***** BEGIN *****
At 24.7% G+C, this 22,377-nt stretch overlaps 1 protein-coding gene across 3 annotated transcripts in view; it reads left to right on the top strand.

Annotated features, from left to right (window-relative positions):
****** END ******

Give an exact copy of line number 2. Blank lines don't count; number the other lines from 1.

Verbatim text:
Annotated features, from left to right (window-relative positions):